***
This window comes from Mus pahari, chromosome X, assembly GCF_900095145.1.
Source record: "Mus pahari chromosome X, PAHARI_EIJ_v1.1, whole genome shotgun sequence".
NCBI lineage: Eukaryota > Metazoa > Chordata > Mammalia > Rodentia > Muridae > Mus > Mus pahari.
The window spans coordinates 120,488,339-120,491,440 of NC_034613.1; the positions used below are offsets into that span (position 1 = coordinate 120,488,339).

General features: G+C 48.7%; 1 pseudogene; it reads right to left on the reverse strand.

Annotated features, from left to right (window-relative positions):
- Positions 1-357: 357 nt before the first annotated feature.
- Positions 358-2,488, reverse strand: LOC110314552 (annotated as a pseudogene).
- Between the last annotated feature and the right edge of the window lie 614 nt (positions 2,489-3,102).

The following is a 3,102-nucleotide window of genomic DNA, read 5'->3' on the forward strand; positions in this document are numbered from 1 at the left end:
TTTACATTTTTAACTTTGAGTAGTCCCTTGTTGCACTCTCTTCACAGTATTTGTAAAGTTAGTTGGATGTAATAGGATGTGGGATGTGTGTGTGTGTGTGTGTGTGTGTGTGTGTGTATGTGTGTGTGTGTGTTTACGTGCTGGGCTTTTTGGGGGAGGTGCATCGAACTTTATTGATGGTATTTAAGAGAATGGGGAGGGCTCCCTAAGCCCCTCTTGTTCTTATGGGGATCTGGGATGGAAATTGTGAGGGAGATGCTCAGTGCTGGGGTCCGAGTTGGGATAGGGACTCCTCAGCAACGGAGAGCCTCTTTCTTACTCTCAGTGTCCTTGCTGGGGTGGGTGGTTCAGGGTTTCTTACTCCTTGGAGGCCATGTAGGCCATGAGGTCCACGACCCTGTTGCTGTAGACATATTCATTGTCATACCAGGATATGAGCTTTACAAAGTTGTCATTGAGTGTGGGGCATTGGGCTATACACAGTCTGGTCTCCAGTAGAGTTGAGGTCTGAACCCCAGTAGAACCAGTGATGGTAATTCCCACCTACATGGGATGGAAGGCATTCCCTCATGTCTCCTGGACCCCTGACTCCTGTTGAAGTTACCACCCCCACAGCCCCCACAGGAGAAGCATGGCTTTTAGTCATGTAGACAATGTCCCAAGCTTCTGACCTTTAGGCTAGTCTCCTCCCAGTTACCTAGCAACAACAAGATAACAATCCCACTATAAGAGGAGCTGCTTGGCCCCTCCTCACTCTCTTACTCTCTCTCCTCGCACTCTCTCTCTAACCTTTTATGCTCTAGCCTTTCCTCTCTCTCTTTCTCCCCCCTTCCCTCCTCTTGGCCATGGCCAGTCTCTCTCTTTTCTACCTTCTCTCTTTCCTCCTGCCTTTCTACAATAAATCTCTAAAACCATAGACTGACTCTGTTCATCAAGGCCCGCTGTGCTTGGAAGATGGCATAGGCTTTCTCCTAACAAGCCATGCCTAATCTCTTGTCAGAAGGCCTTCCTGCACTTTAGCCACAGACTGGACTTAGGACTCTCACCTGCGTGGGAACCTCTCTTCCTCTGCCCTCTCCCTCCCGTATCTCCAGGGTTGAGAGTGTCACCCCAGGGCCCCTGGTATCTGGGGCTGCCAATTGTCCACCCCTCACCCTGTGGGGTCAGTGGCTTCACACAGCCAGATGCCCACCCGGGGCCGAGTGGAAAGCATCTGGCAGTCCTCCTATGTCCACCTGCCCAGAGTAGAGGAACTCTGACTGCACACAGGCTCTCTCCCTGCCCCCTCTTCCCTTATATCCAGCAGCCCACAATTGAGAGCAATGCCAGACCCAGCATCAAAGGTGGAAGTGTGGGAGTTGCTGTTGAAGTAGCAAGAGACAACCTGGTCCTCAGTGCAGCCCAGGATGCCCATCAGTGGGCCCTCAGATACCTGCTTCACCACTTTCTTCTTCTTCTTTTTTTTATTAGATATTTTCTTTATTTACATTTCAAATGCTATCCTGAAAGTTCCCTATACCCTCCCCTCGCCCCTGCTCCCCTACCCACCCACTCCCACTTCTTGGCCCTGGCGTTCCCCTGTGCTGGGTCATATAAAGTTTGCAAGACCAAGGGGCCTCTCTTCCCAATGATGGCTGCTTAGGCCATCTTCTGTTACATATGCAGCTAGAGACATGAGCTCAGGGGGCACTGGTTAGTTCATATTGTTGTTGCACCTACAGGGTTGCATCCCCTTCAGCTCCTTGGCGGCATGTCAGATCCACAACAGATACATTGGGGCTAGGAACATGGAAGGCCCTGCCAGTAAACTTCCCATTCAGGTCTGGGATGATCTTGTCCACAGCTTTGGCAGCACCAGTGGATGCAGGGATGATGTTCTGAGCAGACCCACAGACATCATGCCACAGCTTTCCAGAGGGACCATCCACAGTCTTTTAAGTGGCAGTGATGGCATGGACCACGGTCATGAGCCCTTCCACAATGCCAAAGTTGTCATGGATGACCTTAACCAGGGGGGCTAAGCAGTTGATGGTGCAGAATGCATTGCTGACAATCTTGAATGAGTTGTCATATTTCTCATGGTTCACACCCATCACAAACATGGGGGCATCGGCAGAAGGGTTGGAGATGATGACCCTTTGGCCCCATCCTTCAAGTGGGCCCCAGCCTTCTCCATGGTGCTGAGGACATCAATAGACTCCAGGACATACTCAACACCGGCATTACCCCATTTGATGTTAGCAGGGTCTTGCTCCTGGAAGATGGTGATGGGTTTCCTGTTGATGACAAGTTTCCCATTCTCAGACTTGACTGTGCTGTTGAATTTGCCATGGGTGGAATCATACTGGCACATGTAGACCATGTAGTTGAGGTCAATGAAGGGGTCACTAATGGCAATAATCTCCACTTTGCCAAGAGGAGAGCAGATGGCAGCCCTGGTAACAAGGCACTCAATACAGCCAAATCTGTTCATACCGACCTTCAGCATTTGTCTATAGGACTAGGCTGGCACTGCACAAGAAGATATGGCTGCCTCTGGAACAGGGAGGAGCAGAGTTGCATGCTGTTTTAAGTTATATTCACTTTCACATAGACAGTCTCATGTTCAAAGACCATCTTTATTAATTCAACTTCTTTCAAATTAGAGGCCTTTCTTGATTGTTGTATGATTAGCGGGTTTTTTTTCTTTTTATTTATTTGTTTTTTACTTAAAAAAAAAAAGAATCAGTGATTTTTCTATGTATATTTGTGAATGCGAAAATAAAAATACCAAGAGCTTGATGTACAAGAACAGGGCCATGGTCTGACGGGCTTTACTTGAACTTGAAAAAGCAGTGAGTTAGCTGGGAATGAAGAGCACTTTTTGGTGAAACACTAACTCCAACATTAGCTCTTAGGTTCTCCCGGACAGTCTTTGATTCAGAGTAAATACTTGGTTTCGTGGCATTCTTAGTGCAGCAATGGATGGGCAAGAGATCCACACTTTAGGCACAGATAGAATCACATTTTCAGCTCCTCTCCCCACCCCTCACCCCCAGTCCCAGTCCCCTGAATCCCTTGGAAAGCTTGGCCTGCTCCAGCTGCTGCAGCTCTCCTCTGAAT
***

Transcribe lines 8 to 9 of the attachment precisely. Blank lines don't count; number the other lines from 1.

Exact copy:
- Positions 358-2,488, reverse strand: LOC110314552 (annotated as a pseudogene).
- Between the last annotated feature and the right edge of the window lie 614 nt (positions 2,489-3,102).